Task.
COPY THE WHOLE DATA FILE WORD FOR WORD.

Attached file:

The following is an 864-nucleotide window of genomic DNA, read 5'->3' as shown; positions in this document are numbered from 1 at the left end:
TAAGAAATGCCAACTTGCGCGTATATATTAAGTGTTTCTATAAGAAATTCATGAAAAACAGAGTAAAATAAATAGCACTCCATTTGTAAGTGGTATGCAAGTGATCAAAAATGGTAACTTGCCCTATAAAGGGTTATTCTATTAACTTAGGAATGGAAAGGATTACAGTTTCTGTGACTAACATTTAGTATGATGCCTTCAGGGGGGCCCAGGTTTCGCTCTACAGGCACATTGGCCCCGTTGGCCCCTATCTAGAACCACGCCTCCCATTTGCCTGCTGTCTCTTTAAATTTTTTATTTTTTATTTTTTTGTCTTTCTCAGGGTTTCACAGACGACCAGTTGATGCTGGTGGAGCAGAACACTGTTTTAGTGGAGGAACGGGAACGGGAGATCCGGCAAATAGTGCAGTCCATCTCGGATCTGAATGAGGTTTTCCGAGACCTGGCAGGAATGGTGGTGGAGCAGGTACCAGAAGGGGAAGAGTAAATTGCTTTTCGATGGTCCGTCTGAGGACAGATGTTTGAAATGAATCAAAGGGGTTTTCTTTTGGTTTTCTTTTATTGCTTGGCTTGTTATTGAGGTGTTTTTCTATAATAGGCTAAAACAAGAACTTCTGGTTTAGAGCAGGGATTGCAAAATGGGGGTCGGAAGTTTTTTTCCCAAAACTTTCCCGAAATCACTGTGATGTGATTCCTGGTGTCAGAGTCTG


The following is an 864-nucleotide window of genomic DNA, read 5'->3' as shown; positions in this document are numbered from 1 at the left end:
TAAGAAATGCCAACTTGCGCGTATATATTAAGTGTTTCTATAAGAAATTCATGAAAAACAGAGTAAAATAAATAGCACTCCATTTGTAAGTGGTATGCAAGTGATCAAAAATGGTAACTTGCCCTATAAAGGGTTATTCTATTAACTTAGGAATGGAAAGGATTACAGTTTCTGTGACTAACATTTAGTATGATGCCTTCAGGGGGGCCCAGGTTTCGCTCTACAGGCACATTGGCCCCGTTGGCCCCTATCTAGAACCACGCCTCCCATTTGCCTGCTGTCTCTTTAAATTTTTTATTTTTTATTTTTTTGTCTTTCTCAGGGTTTCACAGACGACCAGTTGATGCTGGTGGAGCAGAACACTGTTTTAGTGGAGGAACGGGAACGGGAGATCCGGCAAATAGTGCAGTCCATCTCGGATCTGAATGAGGTTTTCCGAGACCTGGCAGGAATGGTGGTGGAGCAGGTACCAGAAGGGGAAGAGTAAATTGCTTTTCGATGGTCCGTCTGAGGACAGATGTTTGAAATGAATCAAAGGGGTTTTCTTTTGGTTTTCTTTTATTGCTTGGCTTGTTATTGAGGTGTTTTTCTATAATAGGCTAAAACAAGAACTTCTGGTTTAGAGCAGGGATTGCAAAATGGGGGTCGGAAGTTTTTTTCCCAAAACTTTCCCGAAATCACTGTGATGTGATTCCTGGTGTCAGAGTCTG